If you're a fan of coffee then no doubt that you will have definitely heard of Starbucks. Love them or hate them, Starbucks are the largest coffeehouse chain in the world so it's safe to say they know a thing or two about making a great tasting coffee. So, how does Starbucks make sure every cup of coffee is perfect?
You're probably thinking "well, it's got to be down to the coffee beans they use...", and you're not wrong. No doubt about it, getting a great tasting coffee needs high quality, flavourful coffee beans. But one thing that's often overlooked is the main ingredient - WATER! We know that most coffee beverages are made up of up to 98% water, so it's absolutely critical that the water used is of an equally high standard.
The Finest Coffee Beans + Poor, Low Quality Water = Poor, Low Quality Coffee.
For coffee to taste its best, the water used to brew it must be clean, balanced and great tasting which is why Starbucks is known to operate a triple stage water filtration system.
This blog post will discuss the most common water filtration systems used in coffee shops, as well as looking at Starbucks' unique water filtration systems and why it has been chosen for ensuring they only use the best tasting water for each and every coffee.
Best Water for Coffee
Clear, chlorine-free water with a pH of 7 and a reasonable concentration of minerals makes the best water for making coffee (around 150 TDS). These qualities in drinking water encourage the strong flavours and fragrance production and efficient flavour extraction.
Since water makes up 98% of coffee, the water chemistry in your brew will significantly impact the coffee's appearance, fragrance, and flavour. Chlorine and chloramines may give the coffee an unpleasant chemical aftertaste and smell, and the subtle nuances of the coffee bean won't be extracted if your water is too soft, resulting in a flavourless brew.
There are many different types of coffee shop water filter systems, but all of them work to achieve the same goal: to remove contaminants from the water before it goes into the coffee machine.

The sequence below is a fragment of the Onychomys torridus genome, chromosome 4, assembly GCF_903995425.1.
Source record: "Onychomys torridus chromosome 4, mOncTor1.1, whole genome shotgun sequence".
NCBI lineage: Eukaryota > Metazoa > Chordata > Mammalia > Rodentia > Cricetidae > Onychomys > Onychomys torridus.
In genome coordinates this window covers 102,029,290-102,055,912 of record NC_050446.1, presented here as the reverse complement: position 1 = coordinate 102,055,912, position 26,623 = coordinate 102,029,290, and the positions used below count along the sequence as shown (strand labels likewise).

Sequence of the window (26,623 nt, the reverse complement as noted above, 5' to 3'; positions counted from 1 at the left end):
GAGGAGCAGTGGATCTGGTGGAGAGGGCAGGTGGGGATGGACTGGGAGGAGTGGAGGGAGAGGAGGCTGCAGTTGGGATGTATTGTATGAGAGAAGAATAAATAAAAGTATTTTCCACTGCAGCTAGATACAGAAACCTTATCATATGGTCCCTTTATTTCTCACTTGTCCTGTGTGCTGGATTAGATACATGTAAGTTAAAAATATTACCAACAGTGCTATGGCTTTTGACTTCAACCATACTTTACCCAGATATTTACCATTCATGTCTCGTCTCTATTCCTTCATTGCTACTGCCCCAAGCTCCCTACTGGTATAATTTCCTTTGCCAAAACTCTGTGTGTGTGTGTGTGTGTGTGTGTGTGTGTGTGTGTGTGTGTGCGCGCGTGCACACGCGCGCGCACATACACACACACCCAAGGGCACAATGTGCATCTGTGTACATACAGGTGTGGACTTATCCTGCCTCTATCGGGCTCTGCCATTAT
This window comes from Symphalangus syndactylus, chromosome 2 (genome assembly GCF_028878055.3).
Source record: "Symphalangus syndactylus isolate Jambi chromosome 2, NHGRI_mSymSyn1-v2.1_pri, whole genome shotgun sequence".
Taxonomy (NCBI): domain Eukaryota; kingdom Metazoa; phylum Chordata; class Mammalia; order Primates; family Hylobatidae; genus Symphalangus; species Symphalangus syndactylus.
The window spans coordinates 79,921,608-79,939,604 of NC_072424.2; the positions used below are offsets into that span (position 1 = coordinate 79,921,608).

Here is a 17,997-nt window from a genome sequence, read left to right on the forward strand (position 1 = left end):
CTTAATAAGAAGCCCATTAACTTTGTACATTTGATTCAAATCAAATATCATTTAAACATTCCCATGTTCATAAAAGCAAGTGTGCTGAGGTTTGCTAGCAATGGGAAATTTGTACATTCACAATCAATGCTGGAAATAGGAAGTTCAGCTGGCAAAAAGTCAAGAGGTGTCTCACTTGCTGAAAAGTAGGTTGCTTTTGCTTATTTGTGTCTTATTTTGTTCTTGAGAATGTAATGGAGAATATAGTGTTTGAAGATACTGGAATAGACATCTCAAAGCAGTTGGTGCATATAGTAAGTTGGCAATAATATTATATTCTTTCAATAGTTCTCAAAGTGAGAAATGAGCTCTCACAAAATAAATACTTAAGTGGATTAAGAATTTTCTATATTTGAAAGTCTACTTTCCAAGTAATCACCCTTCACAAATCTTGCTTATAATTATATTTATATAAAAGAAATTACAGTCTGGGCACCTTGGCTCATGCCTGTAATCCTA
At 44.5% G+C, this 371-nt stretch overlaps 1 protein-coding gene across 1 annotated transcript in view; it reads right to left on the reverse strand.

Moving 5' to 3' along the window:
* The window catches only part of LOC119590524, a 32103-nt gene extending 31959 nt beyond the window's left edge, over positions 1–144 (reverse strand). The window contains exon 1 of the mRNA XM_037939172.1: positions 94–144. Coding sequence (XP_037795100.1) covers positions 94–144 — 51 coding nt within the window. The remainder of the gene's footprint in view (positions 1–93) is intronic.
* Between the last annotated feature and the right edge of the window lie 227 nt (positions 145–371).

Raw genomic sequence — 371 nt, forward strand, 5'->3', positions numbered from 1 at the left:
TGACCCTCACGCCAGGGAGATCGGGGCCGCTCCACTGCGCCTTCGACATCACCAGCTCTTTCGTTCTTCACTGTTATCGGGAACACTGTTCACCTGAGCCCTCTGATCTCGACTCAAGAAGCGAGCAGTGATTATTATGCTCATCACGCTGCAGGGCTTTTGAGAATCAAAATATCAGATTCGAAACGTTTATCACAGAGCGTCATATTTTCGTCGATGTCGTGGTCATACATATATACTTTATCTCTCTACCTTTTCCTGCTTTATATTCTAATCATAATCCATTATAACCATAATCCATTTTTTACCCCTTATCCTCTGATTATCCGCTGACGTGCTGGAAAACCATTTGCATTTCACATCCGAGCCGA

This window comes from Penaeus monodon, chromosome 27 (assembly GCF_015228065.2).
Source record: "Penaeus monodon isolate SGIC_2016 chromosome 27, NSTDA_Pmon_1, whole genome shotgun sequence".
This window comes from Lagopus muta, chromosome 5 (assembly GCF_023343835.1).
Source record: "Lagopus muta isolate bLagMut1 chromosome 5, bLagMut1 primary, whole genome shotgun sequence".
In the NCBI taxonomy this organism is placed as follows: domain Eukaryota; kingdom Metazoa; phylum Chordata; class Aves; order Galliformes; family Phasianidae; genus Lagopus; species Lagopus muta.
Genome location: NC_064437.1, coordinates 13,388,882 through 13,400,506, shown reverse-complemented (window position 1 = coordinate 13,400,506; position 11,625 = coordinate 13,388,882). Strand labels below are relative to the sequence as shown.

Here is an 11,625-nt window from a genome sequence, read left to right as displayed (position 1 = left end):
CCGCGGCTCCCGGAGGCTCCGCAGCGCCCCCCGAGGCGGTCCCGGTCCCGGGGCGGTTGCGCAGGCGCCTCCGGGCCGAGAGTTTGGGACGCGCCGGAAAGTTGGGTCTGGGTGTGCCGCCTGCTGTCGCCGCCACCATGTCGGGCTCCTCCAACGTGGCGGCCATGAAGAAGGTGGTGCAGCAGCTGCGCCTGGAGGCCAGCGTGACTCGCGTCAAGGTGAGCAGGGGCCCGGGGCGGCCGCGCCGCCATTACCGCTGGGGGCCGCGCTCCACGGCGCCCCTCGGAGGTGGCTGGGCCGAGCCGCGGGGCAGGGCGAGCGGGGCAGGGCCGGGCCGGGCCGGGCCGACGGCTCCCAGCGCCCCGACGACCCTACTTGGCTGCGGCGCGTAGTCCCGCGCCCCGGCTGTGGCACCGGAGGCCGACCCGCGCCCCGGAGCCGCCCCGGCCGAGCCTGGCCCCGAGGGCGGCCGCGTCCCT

Some of the most common contaminants and factors that can affect the taste and quality of coffee are:
Common Coffee Shop Water Filter Systems
Using a coffee shop water filter system, you can ensure that the water that goes into your machine is clean and free of these contaminants.
Here are the most common filters used by coffee shops:
Ion Exchange (Limescale Reduction) Filters
For professional results, often a professional solution is needed which is why many coffee shops turn to ion exchange filters, which are specially developed to reduce limescale whilst also filtering water through carbon for chlorine and contaminant reduction.
This multi-stage process is highly effective and typically these filters come with a fixed or variable bypass that allows a set percentage (usually 30%) of water to bypass the ion exchange stage, providing the optimal mineral content to be retained in the water without the negative impact of limescale.
The most popular ranges of these filters are:
These are the most common filter systems we find being used across the UK and for good reason. Providing the best tasting beverages and reducing machine downtime and damage should be at the forefront of every coffee shop owners mind, and these systems from the leading brands deliver just that.
Carbon/Limescale Inhibiting Filters